Ledyard, CT, USA
Today's adventure takes you to a lovely loop track in a little wood in Ledyard, which is not at all well known. However, there is always something of interest to see here at any time of year, especially for the attentive. Please be subtle and discreet when finding and stamping the boxes. You do not need to take more than two steps off the trail to find them.
Although there are some streams to cross, we have done so without getting our feet wet (though early spring may be muddier).
Park your car in Mt Vernon Drive. The entrance is on the other side of the intersection, across the road to the left.
Walk into the meadow (NNW) and cross diagonally at 32 degrees through the grove. Enter the woods at 5 degrees. The trail is marked with yellow dots, and there is a cedar on the right. There is another entrance to the left, also marked with yellow dots, but that will be your exit. For now, take the right trail. Follow the yellow dots as the trail bend to the right.
When you come across a pile of boulders on your right, turn left and follow the yellow blazed trail. Descend into a wooded valley at 13 degrees. Cross an old river bed - you might need to take a few steps upstream to find a good crossing point. Once you're back on the trail, admire the lovely tree on the right with swirly bark. The trail then bends right.
Step across another small stream - see how it goes underground making a natural bridge? The trail is now bearing west and then turns right, going into a grove of beech (for once, not covered in graffiti). Continue following the dots, and before long you should begin to hear traffic.
Walk along with the stream on your left for a few steps. The trail then bends away from the stream to the right. As you near the road, the trail veers left. Follow the trail along the road edge, then follow it back into the woods downhill.
Ford the little stream anyway you can. When we were here in winter, there were awesome icicles clinging to the laurel branches overhanging the stream. The trail goes a few steps left then uphill.
When you get to the top of the hill, follow along the edge of the wall (the wall will be on your right side). On the right you will see a large flat rock overlooking the stream at about 330 degrees. Stop and admire the view.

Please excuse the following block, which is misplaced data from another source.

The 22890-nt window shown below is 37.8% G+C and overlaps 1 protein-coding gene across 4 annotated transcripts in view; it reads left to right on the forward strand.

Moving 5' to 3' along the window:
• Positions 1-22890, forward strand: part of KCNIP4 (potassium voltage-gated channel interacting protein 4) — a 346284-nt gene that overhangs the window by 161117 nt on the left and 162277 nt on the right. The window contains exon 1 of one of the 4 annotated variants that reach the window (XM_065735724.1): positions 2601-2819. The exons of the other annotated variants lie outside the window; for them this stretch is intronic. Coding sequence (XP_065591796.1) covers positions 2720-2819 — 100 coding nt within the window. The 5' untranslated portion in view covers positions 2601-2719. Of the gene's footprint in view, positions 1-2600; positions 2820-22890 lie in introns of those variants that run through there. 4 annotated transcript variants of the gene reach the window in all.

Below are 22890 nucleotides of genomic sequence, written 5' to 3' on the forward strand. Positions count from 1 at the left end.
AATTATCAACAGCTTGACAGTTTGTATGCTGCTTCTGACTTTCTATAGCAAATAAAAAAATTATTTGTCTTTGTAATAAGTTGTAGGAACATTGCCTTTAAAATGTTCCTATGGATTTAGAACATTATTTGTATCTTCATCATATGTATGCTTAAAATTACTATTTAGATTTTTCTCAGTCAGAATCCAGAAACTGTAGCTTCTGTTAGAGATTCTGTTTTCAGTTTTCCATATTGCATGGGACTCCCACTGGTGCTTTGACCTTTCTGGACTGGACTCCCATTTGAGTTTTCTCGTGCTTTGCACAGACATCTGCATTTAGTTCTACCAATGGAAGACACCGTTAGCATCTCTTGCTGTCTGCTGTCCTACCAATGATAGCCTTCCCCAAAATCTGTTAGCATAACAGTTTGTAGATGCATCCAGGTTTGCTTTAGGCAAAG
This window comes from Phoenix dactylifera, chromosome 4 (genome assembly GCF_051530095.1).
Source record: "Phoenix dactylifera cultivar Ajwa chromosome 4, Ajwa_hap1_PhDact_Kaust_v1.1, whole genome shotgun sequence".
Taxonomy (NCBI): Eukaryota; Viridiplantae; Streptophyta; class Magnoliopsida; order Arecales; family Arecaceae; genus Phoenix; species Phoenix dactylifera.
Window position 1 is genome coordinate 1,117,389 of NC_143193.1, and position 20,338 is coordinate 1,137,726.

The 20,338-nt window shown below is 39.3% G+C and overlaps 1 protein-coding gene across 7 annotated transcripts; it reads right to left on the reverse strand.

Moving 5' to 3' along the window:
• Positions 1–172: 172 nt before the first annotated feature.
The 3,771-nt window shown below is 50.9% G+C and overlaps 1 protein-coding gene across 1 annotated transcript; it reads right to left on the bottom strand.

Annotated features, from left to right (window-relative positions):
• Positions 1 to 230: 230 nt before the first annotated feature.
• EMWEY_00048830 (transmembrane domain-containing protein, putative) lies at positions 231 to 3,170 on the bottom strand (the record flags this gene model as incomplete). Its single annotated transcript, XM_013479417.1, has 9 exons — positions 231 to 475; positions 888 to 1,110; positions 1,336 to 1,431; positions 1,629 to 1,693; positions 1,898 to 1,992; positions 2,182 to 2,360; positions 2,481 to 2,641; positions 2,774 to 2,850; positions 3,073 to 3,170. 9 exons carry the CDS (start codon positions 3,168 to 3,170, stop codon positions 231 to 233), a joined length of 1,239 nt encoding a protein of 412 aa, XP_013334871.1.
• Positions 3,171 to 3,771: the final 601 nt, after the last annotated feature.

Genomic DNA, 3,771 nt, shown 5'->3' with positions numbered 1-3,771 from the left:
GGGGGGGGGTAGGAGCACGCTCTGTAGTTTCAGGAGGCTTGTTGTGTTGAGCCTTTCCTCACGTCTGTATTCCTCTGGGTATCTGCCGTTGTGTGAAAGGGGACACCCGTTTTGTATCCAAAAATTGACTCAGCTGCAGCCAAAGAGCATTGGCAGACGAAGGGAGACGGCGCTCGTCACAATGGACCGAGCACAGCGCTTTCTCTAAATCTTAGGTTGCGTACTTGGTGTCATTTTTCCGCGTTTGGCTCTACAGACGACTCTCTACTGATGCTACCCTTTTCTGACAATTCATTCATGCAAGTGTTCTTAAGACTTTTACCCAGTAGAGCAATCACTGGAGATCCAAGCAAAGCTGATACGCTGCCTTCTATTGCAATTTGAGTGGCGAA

Continue up the path through laurel, following the wall (on your right). The trail then veers away from the wall slightly at 142 degrees. Continue on and up, zigging and zagging as you go. At the top there is a glacial erratic on the right.
Past the erratic to the right the path goes through a forest (215 degrees). This forest is going through regeneration after a fire. Meet up with the wall again and veer left. Charred stumps are scattered amongst the new growth.
The path veers away from the wall again. At the top, spy an erratic to the right, then go downhill to your left. Follow the wire fence on your right until you walk into the meadow. Turn left and spy the trail going into the woods, marked by a cedar and a rock wall. Pass through the rock wall then turn around. The first box is in the base of the rock wall to your right, at the base of a birch tree.
Continue down the trail to the right, passing through lovely mountain laurels, following the yellow dots. As you meander through the valley, you'll need to do some more puddle-jumping across some streams. Then walk through more mountain laurel, zigging and zagging along the trail.
Across one last stream and up the hill to the right, you should see a familiar outlook. Stand on the rock facing the path, and look down to your right in the wall. Two rocks in, you will see a gap. Hiding under the bark is your prize. We hope you enjoyed this walk through such a pretty, unspoiled area.
Please email us if the box needs attention. Thanks to the wonderous Butterfly for looking after this box so lovingly, and for recarving the stamp when it went missing - big hugs!!
Friday, 27 May 2011 03:07 PM
Before you set out, please read the waiver of responsibility and disclaimer.